Damage to the nerve fibers that link the spinal cord to the pelvic region, called the sacral nerve, may help explain chronic pain associated with endometriosis, a study has found.
The findings were reported in the study, “The Role of MRI-DTI in Predicting Pain Related to Endometriosis: a Preliminary Study,” which appeared in The Journal of Minimally Invasive Gynecology.
Chronic pain is a symptom shared by many women who have endometriosis. Painful periods, painful sexual intercourse, and chronic pelvic pain are the most common pain symptoms these women experience. In rarer cases, painful urination or defecation also can occur.
Although seen as a common symptom of endometriosis, the cause of this pain is not completely understood. Several factors have been reported to be associated with endometriosis-associated pain, including inflammation, hypersensitivity, oxidative stress, and anatomic distortion, among others.
The underlying process of endometriosis comprises a complex network of cellular signals and tissue differentiation. Studies have suggested that pain symptoms could be due to compression or infiltration of nerve fibers by adhesive endometrium lesions. Also, signals promoting the growth of nerve cells close to the lesions may contribute to the development of pain.
In a previous study, a team of researchers at “Sapienza” University of Rome showed that women with endometriosis and chronic pain presented significant changes in the structure of sacral nerve roots compared to healthy controls.
To better understand the association between sacral nerve root damage, pain symptoms, and endometriosis surgical findings in women, the team in the most recent study evaluated sacral nerve damage in 76 women suspected of having endometriosis.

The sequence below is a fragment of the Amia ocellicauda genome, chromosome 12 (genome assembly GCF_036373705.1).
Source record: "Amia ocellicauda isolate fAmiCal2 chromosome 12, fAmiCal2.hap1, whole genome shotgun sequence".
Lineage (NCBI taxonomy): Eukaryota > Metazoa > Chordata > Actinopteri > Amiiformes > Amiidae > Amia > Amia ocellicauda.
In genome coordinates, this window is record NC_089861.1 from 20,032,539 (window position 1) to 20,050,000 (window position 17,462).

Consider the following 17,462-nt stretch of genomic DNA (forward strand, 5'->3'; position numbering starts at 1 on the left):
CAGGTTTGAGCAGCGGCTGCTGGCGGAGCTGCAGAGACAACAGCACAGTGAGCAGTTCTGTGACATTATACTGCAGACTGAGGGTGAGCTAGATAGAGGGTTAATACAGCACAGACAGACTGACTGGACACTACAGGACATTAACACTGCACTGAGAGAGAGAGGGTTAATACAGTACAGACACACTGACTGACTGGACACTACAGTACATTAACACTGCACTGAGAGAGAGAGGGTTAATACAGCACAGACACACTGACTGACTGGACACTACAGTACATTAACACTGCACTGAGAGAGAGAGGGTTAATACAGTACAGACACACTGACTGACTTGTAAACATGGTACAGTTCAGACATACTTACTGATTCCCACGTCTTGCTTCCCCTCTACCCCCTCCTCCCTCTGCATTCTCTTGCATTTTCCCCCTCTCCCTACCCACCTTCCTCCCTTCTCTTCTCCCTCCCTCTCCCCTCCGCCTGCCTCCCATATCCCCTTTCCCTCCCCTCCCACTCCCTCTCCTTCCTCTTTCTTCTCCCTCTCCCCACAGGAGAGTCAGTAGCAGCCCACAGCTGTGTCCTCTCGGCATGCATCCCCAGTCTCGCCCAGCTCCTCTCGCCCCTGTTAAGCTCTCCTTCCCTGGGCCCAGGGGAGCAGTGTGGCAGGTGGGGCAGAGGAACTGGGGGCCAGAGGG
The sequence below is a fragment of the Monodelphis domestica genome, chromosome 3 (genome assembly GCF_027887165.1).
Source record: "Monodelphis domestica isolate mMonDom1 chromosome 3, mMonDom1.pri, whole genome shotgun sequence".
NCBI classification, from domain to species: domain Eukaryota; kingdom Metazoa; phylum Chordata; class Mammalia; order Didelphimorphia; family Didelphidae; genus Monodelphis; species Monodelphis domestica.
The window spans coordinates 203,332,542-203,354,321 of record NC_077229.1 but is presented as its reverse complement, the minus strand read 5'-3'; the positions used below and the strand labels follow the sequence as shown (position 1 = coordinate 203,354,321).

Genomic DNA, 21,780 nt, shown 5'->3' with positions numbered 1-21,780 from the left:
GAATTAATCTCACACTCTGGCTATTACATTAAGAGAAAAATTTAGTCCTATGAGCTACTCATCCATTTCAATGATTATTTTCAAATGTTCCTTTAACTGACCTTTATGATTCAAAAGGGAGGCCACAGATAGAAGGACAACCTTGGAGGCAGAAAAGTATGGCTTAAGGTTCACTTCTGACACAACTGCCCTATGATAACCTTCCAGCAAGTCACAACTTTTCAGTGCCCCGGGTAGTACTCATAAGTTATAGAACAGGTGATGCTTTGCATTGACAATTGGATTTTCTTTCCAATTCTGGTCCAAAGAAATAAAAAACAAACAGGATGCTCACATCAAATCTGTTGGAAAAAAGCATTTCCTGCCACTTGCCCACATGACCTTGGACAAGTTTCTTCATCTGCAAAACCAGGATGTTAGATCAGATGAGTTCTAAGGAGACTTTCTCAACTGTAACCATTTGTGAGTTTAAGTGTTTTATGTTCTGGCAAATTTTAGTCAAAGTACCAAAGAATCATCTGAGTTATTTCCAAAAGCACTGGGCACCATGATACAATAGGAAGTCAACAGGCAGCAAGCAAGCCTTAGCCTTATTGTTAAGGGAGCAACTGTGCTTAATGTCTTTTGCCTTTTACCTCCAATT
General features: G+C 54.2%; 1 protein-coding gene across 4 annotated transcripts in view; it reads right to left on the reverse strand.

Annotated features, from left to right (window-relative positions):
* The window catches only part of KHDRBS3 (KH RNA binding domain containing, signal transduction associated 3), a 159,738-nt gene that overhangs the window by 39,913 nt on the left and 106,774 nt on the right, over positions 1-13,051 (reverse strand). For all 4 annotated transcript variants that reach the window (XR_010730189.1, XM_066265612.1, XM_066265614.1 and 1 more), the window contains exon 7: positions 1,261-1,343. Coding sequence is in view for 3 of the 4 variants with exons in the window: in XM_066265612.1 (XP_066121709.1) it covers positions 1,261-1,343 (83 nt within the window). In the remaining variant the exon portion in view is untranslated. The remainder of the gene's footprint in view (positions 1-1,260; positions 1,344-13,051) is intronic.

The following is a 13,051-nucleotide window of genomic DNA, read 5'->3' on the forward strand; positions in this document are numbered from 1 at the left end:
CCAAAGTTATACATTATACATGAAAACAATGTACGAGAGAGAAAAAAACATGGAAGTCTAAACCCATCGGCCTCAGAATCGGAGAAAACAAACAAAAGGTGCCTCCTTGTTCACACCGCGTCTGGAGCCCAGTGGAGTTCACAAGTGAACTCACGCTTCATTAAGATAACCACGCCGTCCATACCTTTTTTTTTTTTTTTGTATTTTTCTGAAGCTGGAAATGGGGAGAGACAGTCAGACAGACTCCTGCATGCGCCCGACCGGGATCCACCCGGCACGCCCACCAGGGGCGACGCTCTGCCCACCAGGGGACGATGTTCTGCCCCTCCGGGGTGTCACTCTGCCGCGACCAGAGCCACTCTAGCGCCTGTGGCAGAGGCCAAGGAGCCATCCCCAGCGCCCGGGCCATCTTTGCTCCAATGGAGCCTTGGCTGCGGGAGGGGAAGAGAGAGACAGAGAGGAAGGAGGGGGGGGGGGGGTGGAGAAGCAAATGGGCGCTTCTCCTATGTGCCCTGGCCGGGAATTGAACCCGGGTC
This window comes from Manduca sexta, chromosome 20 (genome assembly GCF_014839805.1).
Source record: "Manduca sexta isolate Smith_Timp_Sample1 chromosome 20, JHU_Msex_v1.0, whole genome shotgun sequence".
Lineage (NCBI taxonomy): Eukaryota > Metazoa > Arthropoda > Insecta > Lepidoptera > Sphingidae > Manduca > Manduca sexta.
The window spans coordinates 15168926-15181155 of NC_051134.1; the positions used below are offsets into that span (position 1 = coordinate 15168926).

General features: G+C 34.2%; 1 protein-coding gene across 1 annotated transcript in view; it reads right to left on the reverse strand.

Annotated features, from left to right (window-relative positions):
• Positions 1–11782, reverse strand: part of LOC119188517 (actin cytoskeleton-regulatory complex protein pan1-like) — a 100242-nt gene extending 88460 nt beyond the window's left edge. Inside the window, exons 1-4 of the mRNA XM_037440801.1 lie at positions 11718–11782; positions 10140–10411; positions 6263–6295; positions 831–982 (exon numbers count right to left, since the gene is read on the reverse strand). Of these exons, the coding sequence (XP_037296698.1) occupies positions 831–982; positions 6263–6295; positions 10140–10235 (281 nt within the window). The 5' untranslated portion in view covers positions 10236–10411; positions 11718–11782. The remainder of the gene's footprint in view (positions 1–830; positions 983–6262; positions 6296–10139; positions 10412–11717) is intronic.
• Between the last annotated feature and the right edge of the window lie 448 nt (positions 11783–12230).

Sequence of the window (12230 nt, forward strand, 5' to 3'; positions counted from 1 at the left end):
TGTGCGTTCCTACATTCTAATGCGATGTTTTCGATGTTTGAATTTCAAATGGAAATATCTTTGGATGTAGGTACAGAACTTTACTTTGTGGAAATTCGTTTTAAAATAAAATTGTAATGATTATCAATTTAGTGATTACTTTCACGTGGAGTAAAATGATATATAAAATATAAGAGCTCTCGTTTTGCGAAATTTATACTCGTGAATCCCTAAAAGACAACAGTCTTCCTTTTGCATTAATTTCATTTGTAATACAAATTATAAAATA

The nerve analysis used combined magnetic resonance imaging (MRI) and diffusion tensor imaging (DTI), which allowed researchers to virtually recreate the three-dimensional microstructures of nerve fibers.
The sacral nerve MRI-DTI analysis revealed that sacral roots were found to be normal in 17 patients, while 44 women showed alterations in the architecture of the nerve roots. These changed nerve fibers were found to have irregular and disorganized structures, with a loss of simple, unidirectional course.
After surgical evaluation and treatment, the researchers found ovarian endometriomas in 82.1% of patients and deep lesions in 57.1%.
Analysis of all the information revealed that changes in the sacral nerve structure detected by MRI-DTI were significantly associated with the severity of menstrual pain and the duration of chronic pelvic pain. Additionally, they found that women who had deep lesions had 23.32 times higher risk of having sacral nerve root damage. Patients who had tubo-ovarian and cul-de-sac adhesions had 8.1 times higher risk.
Overall, these findings suggest that damage to the structure of the sacral nerve could be related to deep lesions and the development of endometriosis, and could in part explain pain symptoms in these patients.
The study also shows that use of MRI-DTI not only can improve the understanding of endometriosis-associated pain, but it may also help identify patients that could benefit from targeted and more efficient pain therapies.
“We hope that DTI may in the future become useful in the planning of a more personalized therapeutic approach by selecting those patients who may possibly benefit from different treatments,” the researchers said.